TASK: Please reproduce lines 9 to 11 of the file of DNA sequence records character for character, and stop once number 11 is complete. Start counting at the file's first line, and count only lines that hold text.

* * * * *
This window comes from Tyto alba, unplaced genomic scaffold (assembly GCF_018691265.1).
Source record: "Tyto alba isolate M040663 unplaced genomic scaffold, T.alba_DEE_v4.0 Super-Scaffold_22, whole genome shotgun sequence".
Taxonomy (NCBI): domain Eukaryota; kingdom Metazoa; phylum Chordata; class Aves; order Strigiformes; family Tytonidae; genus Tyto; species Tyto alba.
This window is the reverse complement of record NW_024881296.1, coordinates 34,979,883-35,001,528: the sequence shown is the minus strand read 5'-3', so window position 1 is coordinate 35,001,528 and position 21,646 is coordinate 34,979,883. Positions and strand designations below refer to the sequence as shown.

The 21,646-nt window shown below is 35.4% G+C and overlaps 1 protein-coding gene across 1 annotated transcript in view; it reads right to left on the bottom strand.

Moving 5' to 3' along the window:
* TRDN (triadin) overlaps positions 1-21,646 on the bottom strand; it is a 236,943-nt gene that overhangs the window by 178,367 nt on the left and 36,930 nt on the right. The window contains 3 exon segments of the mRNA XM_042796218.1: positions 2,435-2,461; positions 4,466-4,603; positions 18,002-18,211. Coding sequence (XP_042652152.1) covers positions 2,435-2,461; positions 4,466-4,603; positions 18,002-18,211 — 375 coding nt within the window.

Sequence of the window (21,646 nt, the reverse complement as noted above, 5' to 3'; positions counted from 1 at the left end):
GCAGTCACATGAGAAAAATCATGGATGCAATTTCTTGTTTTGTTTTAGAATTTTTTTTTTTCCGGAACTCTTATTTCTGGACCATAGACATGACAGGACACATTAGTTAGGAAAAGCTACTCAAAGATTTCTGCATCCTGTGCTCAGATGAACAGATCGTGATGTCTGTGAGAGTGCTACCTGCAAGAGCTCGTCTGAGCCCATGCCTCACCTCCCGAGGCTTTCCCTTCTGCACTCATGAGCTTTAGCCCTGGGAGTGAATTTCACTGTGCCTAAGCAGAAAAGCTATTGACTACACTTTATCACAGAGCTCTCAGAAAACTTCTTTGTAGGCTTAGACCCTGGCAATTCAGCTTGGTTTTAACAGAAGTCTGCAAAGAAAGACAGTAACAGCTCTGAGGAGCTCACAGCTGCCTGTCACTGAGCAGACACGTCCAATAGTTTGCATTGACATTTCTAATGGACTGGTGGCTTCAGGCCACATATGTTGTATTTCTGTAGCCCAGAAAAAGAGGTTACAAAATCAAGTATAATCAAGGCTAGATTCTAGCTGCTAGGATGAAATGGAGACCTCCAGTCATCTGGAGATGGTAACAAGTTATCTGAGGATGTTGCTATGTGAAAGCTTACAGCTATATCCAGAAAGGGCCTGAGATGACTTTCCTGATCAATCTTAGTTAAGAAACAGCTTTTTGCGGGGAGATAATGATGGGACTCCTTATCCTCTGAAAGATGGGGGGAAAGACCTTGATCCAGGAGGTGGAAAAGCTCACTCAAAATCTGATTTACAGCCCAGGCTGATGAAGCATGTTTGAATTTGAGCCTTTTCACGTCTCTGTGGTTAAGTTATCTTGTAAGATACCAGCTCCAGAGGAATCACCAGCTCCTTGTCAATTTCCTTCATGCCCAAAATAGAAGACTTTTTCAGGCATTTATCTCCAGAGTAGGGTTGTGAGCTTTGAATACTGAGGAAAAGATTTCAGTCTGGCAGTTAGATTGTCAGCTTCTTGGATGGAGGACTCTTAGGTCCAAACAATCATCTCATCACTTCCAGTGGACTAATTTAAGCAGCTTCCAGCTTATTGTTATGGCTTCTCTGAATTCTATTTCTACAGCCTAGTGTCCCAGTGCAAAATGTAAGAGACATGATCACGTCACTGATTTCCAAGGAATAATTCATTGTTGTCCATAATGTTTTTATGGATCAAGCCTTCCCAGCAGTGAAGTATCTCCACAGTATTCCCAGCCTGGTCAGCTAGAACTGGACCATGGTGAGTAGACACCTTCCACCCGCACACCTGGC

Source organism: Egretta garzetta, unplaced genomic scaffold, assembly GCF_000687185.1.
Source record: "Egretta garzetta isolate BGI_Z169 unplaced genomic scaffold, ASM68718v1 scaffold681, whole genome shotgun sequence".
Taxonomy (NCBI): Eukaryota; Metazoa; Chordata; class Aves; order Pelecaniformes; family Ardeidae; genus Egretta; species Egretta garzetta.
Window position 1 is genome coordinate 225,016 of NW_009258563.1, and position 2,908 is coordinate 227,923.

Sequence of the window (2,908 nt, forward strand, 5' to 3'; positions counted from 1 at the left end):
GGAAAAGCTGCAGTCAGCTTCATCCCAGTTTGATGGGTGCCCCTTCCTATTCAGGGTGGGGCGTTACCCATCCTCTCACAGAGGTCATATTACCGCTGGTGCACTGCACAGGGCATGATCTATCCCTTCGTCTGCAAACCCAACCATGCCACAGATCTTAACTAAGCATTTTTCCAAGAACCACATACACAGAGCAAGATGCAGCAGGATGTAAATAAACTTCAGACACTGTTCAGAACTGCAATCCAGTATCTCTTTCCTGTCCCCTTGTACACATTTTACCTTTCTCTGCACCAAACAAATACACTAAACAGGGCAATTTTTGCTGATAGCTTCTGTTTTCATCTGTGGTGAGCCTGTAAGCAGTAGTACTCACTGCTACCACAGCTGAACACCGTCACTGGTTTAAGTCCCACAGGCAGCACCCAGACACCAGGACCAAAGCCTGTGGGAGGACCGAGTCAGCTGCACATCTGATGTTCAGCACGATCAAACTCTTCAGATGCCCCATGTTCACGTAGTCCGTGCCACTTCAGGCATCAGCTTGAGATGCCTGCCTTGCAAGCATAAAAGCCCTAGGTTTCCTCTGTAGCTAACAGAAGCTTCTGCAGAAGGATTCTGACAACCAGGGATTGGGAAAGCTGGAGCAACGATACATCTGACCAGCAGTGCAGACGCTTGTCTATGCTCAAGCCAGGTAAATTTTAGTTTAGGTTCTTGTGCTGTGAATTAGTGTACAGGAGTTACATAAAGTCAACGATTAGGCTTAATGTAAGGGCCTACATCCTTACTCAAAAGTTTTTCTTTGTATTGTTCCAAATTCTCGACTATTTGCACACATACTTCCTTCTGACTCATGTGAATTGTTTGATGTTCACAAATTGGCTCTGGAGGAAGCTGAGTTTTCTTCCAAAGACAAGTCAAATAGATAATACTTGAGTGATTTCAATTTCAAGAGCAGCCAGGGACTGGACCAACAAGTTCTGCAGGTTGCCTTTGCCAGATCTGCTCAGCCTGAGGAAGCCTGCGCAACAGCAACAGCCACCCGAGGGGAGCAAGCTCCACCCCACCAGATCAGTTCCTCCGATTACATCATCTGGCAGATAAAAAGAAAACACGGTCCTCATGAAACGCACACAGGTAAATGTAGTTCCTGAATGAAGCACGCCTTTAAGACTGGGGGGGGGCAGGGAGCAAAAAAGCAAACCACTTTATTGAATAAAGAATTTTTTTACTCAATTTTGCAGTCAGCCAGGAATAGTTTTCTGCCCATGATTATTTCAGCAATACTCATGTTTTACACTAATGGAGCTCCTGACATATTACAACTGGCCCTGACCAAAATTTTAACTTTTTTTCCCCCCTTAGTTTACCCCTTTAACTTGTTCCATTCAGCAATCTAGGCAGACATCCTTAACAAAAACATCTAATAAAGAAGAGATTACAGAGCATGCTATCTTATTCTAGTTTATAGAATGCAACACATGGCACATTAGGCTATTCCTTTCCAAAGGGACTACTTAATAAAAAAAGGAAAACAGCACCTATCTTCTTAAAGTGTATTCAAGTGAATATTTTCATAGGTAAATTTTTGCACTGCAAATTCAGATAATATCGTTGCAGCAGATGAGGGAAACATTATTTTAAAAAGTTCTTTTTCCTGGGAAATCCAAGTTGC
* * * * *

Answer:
GCAGTCACATGAGAAAAATCATGGATGCAATTTCTTGTTTTGTTTTAGAATTTTTTTTTTTCCGGAACTCTTATTTCTGGACCATAGACATGACAGGACACATTAGTTAGGAAAAGCTACTCAAAGATTTCTGCATCCTGTGCTCAGATGAACAGATCGTGATGTCTGTGAGAGTGCTACCTGCAAGAGCTCGTCTGAGCCCATGCCTCACCTCCCGAGGCTTTCCCTTCTGCACTCATGAGCTTTAGCCCTGGGAGTGAATTTCACTGTGCCTAAGCAGAAAAGCTATTGACTACACTTTATCACAGAGCTCTCAGAAAACTTCTTTGTAGGCTTAGACCCTGGCAATTCAGCTTGGTTTTAACAGAAGTCTGCAAAGAAAGACAGTAACAGCTCTGAGGAGCTCACAGCTGCCTGTCACTGAGCAGACACGTCCAATAGTTTGCATTGACATTTCTAATGGACTGGTGGCTTCAGGCCACATATGTTGTATTTCTGTAGCCCAGAAAAAGAGGTTACAAAATCAAGTATAATCAAGGCTAGATTCTAGCTGCTAGGATGAAATGGAGACCTCCAGTCATCTGGAGATGGTAACAAGTTATCTGAGGATGTTGCTATGTGAAAGCTTACAGCTATATCCAGAAAGGGCCTGAGATGACTTTCCTGATCAATCTTAGTTAAGAAACAGCTTTTTGCGGGGAGATAATGATGGGACTCCTTATCCTCTGAAAGATGGGGGGAAAGACCTTGATCCAGGAGGTGGAAAAGCTCACTCAAAATCTGATTTACAGCCCAGGCTGATGAAGCATGTTTGAATTTGAGCCTTTTCACGTCTCTGTGGTTAAGTTATCTTGTAAGATACCAGCTCCAGAGGAATCACCAGCTCCTTGTCAATTTCCTTCATGCCCAAAATAGAAGACTTTTTCAGGCATTTATCTCCAGAGTAGGGTTGTGAGCTTTGAATACTGAGGAAAAGATTTCAGTCTGGCAGTTAGATTGTCAGCTTCTTGGATGGAGGACTCTTAGGTCCAAACAATCATCTCATCACTTCCAGTGGACTAATTTAAGCAGCTTCCAGCTTATTGTTATGGCTTCTCTGAATTCTATTTCTACAGCCTAGTGTCCCAGTGCAAAATGTAAGAGACATGATCACGTCACTGATTTCCAAGGAATAATTCATTGTTGTCCATAATGTTTTTATGGATCAAGCCTTCCCAGCAGTGAAGTATCTCCACAGTATTCCCAGCCTGGTCAGCTAGAACTGGACCATGGTGAGTAGACACCTTCCACCCGCACACCTGGC

Source organism: Egretta garzetta, unplaced genomic scaffold, assembly GCF_000687185.1.
Source record: "Egretta garzetta isolate BGI_Z169 unplaced genomic scaffold, ASM68718v1 scaffold681, whole genome shotgun sequence".